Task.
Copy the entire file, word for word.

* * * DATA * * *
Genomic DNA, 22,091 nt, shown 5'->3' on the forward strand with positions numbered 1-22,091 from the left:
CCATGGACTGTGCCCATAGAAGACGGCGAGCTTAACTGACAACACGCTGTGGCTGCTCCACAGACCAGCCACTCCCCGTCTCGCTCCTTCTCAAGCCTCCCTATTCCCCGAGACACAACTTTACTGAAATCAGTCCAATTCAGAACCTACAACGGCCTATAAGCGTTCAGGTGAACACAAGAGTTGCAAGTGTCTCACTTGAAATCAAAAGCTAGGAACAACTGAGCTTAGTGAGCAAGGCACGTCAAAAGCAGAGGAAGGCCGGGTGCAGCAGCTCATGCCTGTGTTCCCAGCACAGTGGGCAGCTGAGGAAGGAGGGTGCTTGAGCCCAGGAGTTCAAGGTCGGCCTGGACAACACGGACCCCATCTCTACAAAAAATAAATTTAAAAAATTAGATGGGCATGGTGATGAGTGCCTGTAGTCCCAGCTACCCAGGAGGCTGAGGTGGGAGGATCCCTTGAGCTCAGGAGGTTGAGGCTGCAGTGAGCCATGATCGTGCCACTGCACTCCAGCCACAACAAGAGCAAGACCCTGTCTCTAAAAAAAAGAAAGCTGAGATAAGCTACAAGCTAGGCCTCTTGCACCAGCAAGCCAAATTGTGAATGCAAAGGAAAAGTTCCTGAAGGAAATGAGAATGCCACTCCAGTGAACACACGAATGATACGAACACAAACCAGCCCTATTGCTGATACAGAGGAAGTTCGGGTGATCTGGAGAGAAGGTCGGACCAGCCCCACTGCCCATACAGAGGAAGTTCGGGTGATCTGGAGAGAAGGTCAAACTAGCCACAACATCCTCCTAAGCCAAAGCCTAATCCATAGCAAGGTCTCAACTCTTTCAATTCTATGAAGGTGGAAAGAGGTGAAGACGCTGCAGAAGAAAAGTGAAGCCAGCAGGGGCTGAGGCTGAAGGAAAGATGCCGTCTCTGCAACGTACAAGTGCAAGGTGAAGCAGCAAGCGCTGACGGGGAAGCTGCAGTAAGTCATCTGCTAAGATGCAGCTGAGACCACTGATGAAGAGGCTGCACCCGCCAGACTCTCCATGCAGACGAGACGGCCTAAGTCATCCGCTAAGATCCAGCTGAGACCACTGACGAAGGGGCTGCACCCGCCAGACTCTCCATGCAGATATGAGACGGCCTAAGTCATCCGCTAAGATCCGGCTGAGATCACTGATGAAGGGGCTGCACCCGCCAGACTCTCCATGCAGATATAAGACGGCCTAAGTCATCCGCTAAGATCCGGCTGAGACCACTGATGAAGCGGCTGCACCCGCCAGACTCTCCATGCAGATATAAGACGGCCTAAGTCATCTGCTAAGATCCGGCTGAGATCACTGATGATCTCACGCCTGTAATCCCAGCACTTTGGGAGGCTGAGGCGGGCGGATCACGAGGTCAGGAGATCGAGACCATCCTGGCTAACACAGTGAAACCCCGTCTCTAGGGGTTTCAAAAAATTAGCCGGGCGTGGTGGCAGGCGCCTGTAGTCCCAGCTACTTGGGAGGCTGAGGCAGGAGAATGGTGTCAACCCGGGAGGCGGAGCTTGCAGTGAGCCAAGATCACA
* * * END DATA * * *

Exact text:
Genomic DNA, 22,091 nt, shown 5'->3' on the forward strand with positions numbered 1-22,091 from the left:
CCATGGACTGTGCCCATAGAAGACGGCGAGCTTAACTGACAACACGCTGTGGCTGCTCCACAGACCAGCCACTCCCCGTCTCGCTCCTTCTCAAGCCTCCCTATTCCCCGAGACACAACTTTACTGAAATCAGTCCAATTCAGAACCTACAACGGCCTATAAGCGTTCAGGTGAACACAAGAGTTGCAAGTGTCTCACTTGAAATCAAAAGCTAGGAACAACTGAGCTTAGTGAGCAAGGCACGTCAAAAGCAGAGGAAGGCCGGGTGCAGCAGCTCATGCCTGTGTTCCCAGCACAGTGGGCAGCTGAGGAAGGAGGGTGCTTGAGCCCAGGAGTTCAAGGTCGGCCTGGACAACACGGACCCCATCTCTACAAAAAATAAATTTAAAAAATTAGATGGGCATGGTGATGAGTGCCTGTAGTCCCAGCTACCCAGGAGGCTGAGGTGGGAGGATCCCTTGAGCTCAGGAGGTTGAGGCTGCAGTGAGCCATGATCGTGCCACTGCACTCCAGCCACAACAAGAGCAAGACCCTGTCTCTAAAAAAAAGAAAGCTGAGATAAGCTACAAGCTAGGCCTCTTGCACCAGCAAGCCAAATTGTGAATGCAAAGGAAAAGTTCCTGAAGGAAATGAGAATGCCACTCCAGTGAACACACGAATGATACGAACACAAACCAGCCCTATTGCTGATACAGAGGAAGTTCGGGTGATCTGGAGAGAAGGTCGGACCAGCCCCACTGCCCATACAGAGGAAGTTCGGGTGATCTGGAGAGAAGGTCAAACTAGCCACAACATCCTCCTAAGCCAAAGCCTAATCCATAGCAAGGTCTCAACTCTTTCAATTCTATGAAGGTGGAAAGAGGTGAAGACGCTGCAGAAGAAAAGTGAAGCCAGCAGGGGCTGAGGCTGAAGGAAAGATGCCGTCTCTGCAACGTACAAGTGCAAGGTGAAGCAGCAAGCGCTGACGGGGAAGCTGCAGTAAGTCATCTGCTAAGATGCAGCTGAGACCACTGATGAAGAGGCTGCACCCGCCAGACTCTCCATGCAGACGAGACGGCCTAAGTCATCCGCTAAGATCCAGCTGAGACCACTGACGAAGGGGCTGCACCCGCCAGACTCTCCATGCAGATATGAGACGGCCTAAGTCATCCGCTAAGATCCGGCTGAGATCACTGATGAAGGGGCTGCACCCGCCAGACTCTCCATGCAGATATAAGACGGCCTAAGTCATCCGCTAAGATCCGGCTGAGACCACTGATGAAGCGGCTGCACCCGCCAGACTCTCCATGCAGATATAAGACGGCCTAAGTCATCTGCTAAGATCCGGCTGAGATCACTGATGATCTCACGCCTGTAATCCCAGCACTTTGGGAGGCTGAGGCGGGCGGATCACGAGGTCAGGAGATCGAGACCATCCTGGCTAACACAGTGAAACCCCGTCTCTAGGGGTTTCAAAAAATTAGCCGGGCGTGGTGGCAGGCGCCTGTAGTCCCAGCTACTTGGGAGGCTGAGGCAGGAGAATGGTGTCAACCCGGGAGGCGGAGCTTGCAGTGAGCCAAGATCACA